Help us, O God of our salvation,
for the glory of your name;
deliver us and forgive our sins,
for your name’s sake.
(Psalm 79:9)

The story goes that a rich man, like many rich men, had staff persons who managed his property and his wealth and the rest of his staff (and probably his romantic endeavors, but that part of the story is usually spoken in hushed tones or kept to the footnotes). The head of staff was the manager or the steward, accountable directly to the rich man. The manager was empowered to make decisions on the rich man’s behalf (which is the whole point of having managers and stewards — to avoid the burden of everyday details), and the manager’s word to an employee or in a business deal represented the word of the rich man himself.

28cf6-moneyWhich was just fine so long as the manager made sound decisions and kept his word: the rich man’s reputation remained intact. When the manager became known as a squanderer of property and wealth, however, or when the manager made deals & promises that he did not keep, or if the manager spoiled & confused the best efforts of staff, then the rich man’s reputation was comprised. Catch that: the problem wasn’t (or wasn’t only) the manager’s management of the rich man’s stuff; the more urgent & offensive problem was the manager’s management of the rich man’s reputation.

The loss of reputation is harder to restore than the loss of wealth.

It may sound like the parable of Luke 16:1-13 (find all of the Revised Common Lectionary readings here), but it’s also the parable of Psalm 79:1-9, of Jeremiah 8:18-9:1, even of Psalm 113:

Psalm 113: God is the object of praise, not one of many objects but the only right recipient of praise from the rising of the sun to its setting. Who else is like the LORD our God? To give anyone or anything else praise is anathema to the reputation of God.

Psalm 79: When the people of God suffer, when the world laughs with scorn and says, “Those people do not have God’s favor! God has forgotten them!” then God’s reputation for faithfulness & deliverance is undermined. An important & sensitive point of interpretation for today’s world: who counts among “the people of God” and thus whose suffering is an insult to God’s reputation?

Jeremiah 8: God’s reputation is thoroughly depleted when the poor themselves lament, “Is the LORD not in Zion? God has left us!” God’s sadness is not only the result of the people’s devastation but (arguably) moreso the result of their doubt. God’s reputation as one who gives life, as one who leads people to lands of milk and honey, as one who is redemption and protection — it’s all laughable if the people, in their hurt and fear, turn away from God (backtracking to Jeremiah 8:5).

When the doubt of the faithful or the deeds of a manager or the suffering of a people call into question God’s reputation, then God — for God’s own sake — is motivated to restore that reputation.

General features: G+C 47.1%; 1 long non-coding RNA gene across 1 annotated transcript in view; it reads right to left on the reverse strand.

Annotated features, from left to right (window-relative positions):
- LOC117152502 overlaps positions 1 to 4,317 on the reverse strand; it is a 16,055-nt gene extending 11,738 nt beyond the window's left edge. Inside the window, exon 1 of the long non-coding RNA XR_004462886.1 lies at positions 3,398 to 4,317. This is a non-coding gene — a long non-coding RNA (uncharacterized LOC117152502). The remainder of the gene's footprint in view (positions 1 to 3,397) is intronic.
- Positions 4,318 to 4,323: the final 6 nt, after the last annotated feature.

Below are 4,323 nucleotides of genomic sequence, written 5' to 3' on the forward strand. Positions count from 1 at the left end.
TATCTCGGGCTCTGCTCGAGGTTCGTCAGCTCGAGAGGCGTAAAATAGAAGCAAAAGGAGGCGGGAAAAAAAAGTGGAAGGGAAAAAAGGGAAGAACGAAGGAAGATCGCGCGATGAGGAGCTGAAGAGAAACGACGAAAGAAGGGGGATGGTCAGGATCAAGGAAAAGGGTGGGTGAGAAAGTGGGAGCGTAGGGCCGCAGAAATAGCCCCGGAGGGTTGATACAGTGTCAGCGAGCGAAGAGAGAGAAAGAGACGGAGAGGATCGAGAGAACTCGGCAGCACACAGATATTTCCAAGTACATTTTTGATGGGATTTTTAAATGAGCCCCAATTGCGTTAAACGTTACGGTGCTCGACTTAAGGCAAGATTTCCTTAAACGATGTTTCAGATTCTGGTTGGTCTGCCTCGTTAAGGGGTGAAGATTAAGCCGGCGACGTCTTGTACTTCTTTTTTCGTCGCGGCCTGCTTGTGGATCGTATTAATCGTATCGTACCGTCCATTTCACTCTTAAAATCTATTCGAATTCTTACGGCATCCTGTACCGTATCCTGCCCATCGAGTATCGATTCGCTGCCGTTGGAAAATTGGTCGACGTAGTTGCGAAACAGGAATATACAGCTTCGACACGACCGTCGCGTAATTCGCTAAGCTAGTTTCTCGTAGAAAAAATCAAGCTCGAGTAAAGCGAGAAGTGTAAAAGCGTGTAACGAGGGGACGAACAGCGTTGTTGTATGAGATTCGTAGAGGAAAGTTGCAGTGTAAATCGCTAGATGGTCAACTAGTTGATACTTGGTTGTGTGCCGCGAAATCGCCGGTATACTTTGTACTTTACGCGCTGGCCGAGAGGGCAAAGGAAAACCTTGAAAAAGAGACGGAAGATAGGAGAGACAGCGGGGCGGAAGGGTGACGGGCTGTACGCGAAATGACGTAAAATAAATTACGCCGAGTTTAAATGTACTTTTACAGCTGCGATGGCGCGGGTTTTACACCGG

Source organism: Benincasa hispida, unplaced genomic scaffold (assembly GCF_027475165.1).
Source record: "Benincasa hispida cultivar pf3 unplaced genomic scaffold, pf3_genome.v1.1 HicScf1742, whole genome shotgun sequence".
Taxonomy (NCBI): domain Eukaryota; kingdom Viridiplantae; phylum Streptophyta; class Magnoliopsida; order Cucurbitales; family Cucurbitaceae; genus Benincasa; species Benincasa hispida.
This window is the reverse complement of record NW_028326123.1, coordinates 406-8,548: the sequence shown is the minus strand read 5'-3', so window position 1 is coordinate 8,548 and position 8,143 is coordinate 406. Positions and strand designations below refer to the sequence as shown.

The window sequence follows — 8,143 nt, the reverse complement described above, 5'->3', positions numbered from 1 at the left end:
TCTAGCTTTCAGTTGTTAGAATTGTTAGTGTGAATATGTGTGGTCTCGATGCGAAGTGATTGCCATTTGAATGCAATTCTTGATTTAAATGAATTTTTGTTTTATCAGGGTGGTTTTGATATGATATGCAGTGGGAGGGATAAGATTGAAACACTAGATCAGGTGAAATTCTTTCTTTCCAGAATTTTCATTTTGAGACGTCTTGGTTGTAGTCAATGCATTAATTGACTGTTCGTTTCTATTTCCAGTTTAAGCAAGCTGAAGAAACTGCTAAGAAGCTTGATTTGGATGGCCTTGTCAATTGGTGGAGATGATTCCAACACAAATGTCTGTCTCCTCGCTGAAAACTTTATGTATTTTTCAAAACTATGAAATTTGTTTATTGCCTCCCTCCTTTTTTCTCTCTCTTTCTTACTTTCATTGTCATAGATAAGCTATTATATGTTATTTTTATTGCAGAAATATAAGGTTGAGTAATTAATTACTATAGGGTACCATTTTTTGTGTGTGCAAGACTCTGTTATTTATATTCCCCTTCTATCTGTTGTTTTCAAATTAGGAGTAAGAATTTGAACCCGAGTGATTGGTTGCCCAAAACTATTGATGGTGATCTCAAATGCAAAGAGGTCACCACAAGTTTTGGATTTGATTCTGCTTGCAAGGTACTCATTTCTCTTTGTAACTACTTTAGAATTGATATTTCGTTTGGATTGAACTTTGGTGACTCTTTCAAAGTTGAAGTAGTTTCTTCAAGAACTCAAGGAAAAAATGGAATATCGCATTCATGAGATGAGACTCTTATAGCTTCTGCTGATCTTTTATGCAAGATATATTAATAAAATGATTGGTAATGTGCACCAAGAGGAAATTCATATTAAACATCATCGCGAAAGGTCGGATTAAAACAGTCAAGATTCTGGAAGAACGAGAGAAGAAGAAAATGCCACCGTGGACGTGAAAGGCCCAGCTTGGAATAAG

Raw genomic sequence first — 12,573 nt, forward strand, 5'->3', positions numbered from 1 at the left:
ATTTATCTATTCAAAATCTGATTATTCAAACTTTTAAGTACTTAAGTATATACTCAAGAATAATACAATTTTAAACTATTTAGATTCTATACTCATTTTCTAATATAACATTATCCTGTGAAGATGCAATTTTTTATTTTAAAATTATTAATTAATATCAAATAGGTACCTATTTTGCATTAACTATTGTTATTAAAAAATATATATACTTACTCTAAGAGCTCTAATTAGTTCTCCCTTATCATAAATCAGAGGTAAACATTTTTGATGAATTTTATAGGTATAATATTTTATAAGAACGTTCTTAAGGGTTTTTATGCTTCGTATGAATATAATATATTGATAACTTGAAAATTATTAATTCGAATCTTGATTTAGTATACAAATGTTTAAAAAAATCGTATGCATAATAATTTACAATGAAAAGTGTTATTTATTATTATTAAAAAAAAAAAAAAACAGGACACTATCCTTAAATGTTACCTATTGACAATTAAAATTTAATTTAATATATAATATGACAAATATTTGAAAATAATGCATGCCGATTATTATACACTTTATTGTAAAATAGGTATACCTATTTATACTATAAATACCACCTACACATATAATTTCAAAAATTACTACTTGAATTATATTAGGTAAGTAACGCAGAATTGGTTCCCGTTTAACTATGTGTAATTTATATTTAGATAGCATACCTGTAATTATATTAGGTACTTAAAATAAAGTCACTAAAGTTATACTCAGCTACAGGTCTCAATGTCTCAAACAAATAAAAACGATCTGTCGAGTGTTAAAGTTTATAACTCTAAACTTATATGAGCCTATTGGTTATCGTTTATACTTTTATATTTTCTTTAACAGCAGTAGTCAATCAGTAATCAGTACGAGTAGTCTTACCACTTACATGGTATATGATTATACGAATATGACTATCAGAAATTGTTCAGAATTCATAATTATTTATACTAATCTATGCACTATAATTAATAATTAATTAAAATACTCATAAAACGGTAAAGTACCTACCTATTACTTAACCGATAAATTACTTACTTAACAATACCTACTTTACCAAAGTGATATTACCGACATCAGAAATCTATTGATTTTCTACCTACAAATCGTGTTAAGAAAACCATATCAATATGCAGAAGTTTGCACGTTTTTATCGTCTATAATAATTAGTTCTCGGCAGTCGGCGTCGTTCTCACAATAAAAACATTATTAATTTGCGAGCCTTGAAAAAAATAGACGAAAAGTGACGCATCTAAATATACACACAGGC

For the sake of restored reputation, God raises up the poor to sit next to princes and gives women who have been scorned a home, all in order to hear us say: “Praise the LORD!”

For the sake of restored reputation, God goes searching: “Is there no balm in Gilead?!”

For the sake of restored reputation, God fires the manager and the steward and any intermediary until such time as they/we prove to God our shrewd willingness to prioritize God’s reputation over our own (demonstrating grace instead of fighting to be right, for example, such as cutting a debt to 50 that we know should be 100).

God’s reputation is wrapped up in this world, vulnerable to it — every time there is suffering, every time we who claim God’s name harm one another, every time our praise is directed elsewhere besides God.

We cannot bless God’s reputation if we are serving our own.

Ooooo yes, the more I dig into this Sunday’s Revised Common Lectionary texts, the more I like them! I think y’all just got my sermon outline (if I had a preaching assignment for this weekend). 

How are the texts sitting with you this week? What threads emerge across the readings or are you picking just one of the RCL texts this week to preach? How is your sermon prep going? Share your questions, brainstorms, and encouragements in the comments!


Rachel G. Hackenberg is a United Church of Christ (US) minister, soccer mom, blogger, and author. Her book Sacred Pause plays with words to refresh our relationship with The Word.
RevGalBlogPals encourages you to share our blog posts via email or social media. We do not grant permission to cut-and-paste prayers and articles without a link back. For permission to use material in paper publications, please email revgalblogpals at gmail dot com.

15 thoughts on “Revised Common Lectionary: For God’s Sake

  1. it is almost midday on Wednesday and i still don’t have a clear direction for Sunday. maybe Timothy and prayer, Psalm 113 and praise or putting in the hard work on the passage from Luke. Thanks Rachel for a different perspective on this passage.


  2. I am looking at Amos [OT second option] and Luke. We are thinking about being just, truthful and honest. I think some of your reflection about reputation might also be woven in, to help those who don’t “get” the shrewdness bit find something in the story to work for them.

    Liked by 1 person

  3. How cool is this? Didn’t know you wrote this until the end Rachel! Preparing for Sunday and just happened to click here. Thank you for your insites, and since I am fairly new to sermon writing, I am going to preach just on Luke. What a blessing to read this and find out it was you who wrote it! Thank you!


    1. I’m late to reading your blogpost, Rachael, but I resonate with your reflection on seasickness. I trust you’ve found space and enough “settledness” to sermonize this week.


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